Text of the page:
More MR16 Articles
Everyone seems to agree that LED-based MR16 lamps are tough to design and manufacture given the space-constrained form factor, but there is little agreement as to the best approach for such solid-state lighting (SSL) products. Cree authored a feature article in our recently released October issue on MR16 lamp design, presenting actual reference designs. Soraa has taken issue with some of the Cree statements about gallium-nitride-on-gallium-nitride (GaN-on-GaN) LEDs and the company CTO Mike Krames has addressed the article in a blog post.
Soraa's LEDs are different in many ways from other manufacturers' products, starting with the fact that homogenous substrate and active semiconductor layers have fewer defects and thus can deliver more light output. But Soraa also uses a violet LED chemistry and a mix of more phosphor types to deliver high-CRI performance at warm CCTs.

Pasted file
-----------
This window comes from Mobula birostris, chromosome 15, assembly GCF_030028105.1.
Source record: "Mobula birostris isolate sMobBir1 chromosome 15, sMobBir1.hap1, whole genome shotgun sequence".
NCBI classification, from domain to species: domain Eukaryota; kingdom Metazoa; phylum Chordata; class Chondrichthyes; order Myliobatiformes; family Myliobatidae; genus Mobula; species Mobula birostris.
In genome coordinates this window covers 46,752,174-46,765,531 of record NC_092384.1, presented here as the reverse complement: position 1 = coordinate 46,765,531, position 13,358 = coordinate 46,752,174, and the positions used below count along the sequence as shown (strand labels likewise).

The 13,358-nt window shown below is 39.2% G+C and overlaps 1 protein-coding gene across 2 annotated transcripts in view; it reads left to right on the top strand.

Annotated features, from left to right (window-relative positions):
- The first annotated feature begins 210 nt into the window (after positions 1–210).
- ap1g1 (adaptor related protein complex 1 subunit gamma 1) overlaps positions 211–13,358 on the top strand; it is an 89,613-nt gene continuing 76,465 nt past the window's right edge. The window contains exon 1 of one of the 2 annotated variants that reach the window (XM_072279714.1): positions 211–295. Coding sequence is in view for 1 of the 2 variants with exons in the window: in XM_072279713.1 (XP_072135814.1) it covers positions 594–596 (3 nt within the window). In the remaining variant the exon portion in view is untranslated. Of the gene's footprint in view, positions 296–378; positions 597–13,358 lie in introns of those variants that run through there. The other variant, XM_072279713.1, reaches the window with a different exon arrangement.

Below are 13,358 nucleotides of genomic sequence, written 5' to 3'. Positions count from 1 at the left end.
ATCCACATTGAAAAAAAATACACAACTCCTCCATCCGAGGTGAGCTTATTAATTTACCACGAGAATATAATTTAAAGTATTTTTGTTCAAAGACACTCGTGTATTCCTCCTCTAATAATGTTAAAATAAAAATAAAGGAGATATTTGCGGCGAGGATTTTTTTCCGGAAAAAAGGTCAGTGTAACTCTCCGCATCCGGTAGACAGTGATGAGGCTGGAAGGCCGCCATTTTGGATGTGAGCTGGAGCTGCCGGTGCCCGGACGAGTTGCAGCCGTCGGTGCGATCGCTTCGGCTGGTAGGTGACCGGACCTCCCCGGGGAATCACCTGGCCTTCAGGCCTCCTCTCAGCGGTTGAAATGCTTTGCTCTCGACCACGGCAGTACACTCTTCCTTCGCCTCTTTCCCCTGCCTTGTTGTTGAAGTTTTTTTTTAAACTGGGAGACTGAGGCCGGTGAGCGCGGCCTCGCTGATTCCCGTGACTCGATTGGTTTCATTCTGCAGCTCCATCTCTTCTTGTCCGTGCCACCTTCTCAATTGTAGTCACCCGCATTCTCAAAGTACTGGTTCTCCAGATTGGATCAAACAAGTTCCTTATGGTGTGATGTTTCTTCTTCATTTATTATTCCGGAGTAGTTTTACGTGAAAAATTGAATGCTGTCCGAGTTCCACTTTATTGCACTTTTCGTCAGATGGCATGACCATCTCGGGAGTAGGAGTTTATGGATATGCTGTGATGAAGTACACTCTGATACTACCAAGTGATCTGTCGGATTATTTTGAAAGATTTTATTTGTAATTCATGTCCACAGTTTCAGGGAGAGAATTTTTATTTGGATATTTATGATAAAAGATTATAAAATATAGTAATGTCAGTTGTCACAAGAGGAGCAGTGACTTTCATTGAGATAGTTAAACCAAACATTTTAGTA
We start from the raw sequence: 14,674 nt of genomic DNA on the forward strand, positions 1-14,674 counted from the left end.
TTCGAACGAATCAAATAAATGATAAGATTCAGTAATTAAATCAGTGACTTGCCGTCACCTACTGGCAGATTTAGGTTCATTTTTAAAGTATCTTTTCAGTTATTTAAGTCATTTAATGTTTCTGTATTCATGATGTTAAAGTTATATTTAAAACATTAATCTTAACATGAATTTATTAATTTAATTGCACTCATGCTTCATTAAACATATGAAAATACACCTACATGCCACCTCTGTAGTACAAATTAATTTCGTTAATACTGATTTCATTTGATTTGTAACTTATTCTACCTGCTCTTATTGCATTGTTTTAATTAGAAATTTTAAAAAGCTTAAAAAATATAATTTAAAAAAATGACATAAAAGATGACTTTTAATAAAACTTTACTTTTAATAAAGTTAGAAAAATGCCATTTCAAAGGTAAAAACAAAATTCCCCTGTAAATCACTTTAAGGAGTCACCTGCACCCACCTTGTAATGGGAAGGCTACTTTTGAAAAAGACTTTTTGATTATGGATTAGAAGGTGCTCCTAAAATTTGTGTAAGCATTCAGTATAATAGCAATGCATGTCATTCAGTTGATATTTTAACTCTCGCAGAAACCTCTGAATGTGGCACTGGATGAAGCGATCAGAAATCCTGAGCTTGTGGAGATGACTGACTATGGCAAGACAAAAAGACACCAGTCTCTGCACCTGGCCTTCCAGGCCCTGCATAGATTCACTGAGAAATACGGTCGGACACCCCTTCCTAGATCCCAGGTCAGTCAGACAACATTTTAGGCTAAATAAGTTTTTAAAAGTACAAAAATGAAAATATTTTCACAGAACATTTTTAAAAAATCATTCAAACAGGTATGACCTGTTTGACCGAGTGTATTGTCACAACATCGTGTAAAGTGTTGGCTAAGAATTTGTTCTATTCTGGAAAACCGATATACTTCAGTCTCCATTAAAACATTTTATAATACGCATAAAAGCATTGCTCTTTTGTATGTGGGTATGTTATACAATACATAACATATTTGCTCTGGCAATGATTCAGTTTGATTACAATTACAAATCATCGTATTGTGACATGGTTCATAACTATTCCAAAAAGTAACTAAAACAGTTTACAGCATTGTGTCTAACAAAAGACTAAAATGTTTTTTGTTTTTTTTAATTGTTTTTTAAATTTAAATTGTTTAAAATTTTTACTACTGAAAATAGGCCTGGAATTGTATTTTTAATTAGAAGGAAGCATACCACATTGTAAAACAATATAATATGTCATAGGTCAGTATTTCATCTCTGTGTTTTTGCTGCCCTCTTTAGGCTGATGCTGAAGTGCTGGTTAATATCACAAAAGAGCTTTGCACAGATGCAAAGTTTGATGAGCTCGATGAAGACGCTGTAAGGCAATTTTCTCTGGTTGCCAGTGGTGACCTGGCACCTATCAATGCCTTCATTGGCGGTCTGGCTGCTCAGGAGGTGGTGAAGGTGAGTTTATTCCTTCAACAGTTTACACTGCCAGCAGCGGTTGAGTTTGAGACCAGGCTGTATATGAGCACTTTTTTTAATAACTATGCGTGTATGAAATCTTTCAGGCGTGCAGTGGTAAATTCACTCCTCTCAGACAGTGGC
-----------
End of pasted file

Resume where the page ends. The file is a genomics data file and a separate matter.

Cree wrote that a violet emitter in an MR16 design could result in significant UV energy radiated from the lamp. Such radiation can be harmful, especially when used to illuminate valuable artwork. Soraa's Krames, however, said that less than 0.1% of the emission of its LEDs is below 400nm.
The Cree article also questioned the longevity of a design in which the LEDs can be driven at a higher power density, because related heat could cause color shift unrelated to the actual LED component. Soraa's statement that its MR16 lamps being rated for 25,000 hours in an enclosed fixture presumably addresses the issue of reliability and longevity.
The debate is likely to continue as LED makers seek to enable what could be a very lucrative market with MR16 lamps being among the most widely used in the US and abroad. Indeed, Soraa will contribute an article for a future issue of the magazine that addresses all angles of MR16 design including the LED, electronics, and optics.